Of all the governors of Maine, Gov. Percival Baxter gave the most. He purchased the land that became Baxter State Park with his own money. I was surprised to learn he also donated a parcel of land in Portland called Baxter Woods, a bird sanctuary listed in the Maine Atlas and Gazetteer.

Sun Journal
Maine names jail-spending board
AUGUSTA (AP) - Nearly a year ago, Gov. John Baldacci announced a proposal for the state to take over Maine's network of county jails, explaining that the current system had grown too costly and inefficient.

Flooded basement closes hospital
BLUE HILL (AP) - Blue Hill Memorial Hospital has been closed because of a flood in the basement, forcing the evacuation of nine patients.

State foreclosure rates not a threat
AUGUSTA (AP) - A study by the Maine Bureau of Financial Institutions indicates the number of homes in foreclosure in the state has grown but not enough to threaten the health and stability of state-chartered banks and credit unions.

Utility commission backs Cashman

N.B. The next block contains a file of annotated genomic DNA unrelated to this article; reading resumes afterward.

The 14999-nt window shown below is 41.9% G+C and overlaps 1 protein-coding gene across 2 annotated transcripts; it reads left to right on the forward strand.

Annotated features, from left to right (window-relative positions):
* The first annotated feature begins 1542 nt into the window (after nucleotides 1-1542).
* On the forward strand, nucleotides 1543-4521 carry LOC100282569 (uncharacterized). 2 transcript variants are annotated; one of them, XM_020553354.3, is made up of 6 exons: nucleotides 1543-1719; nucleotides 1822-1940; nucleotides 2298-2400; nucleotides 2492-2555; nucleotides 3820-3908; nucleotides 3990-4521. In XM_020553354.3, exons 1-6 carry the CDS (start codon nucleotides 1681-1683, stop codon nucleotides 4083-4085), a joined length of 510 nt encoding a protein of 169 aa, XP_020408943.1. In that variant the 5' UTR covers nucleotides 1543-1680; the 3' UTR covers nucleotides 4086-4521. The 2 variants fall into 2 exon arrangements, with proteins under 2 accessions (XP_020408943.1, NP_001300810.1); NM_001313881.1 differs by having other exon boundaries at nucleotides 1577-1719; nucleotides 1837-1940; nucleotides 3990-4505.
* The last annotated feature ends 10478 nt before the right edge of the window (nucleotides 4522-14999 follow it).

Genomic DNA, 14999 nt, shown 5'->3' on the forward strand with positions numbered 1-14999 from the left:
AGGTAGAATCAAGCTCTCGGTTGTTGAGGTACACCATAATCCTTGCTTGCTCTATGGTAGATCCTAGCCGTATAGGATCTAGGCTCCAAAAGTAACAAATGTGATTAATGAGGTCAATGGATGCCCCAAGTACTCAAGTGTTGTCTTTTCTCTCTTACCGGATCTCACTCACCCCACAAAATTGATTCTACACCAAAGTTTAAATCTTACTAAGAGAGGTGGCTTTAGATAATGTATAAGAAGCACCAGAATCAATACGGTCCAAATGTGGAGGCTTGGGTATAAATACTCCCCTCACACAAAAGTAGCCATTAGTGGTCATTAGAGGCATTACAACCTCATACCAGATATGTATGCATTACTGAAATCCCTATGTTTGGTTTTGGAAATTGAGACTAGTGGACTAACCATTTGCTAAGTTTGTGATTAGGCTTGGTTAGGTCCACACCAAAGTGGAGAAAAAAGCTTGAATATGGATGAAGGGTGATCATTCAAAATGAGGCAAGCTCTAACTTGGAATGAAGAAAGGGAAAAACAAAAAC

AUGUSTA (AP) - A key aide to Gov. John Baldacci is a step closer to his appointment to the Maine Public Utilities Commission.

Cashman's cachet will change PUC
Jack Cashman's a baseball fan, so he'll appreciate this analogy: Like a mid-season acquisition, his nomination to the Public Utilities Commission changes the status of the regulator from also-ran into front-runner.

Keep it civil
I am tired of hearing attacks on Barack Obama all day long on conservative talk radio. A better approach would be for these hosts to discuss the benefits of voting for John McCain instead.

A repeat of the days
There are some people who evidentally believe history began when they were born. There are others who think that Barack Obama, as president, would make great changes. Of course, nobody knows what those changes would be, but I suspect there wouldn't be anything new if he should become president.

Questions Raised About Qualifications of Baldacci PUC Nominee
A legislative panel has voted to recommend the confirmation of a long-time associate of Governor John Baldacci to the three-member state Public Utilities Commission. Jack Cashman, a former Old Town legislator who served as head of the state Department of Economic and Community Development, was praised by some for his tenacity and business experience. But the 11-2 vote also reflected the concerns of two lawmakers who questioned Cashman's experience in the complicated realm of utility regulation. A.J. Higgins reports.

Jarody drops House run at behest of Republican Party leaders

Maine Republicans call for special session

CQ Politics is an insider's publication for political junkies, and is generally very reliable for straight forward analysis of federal races.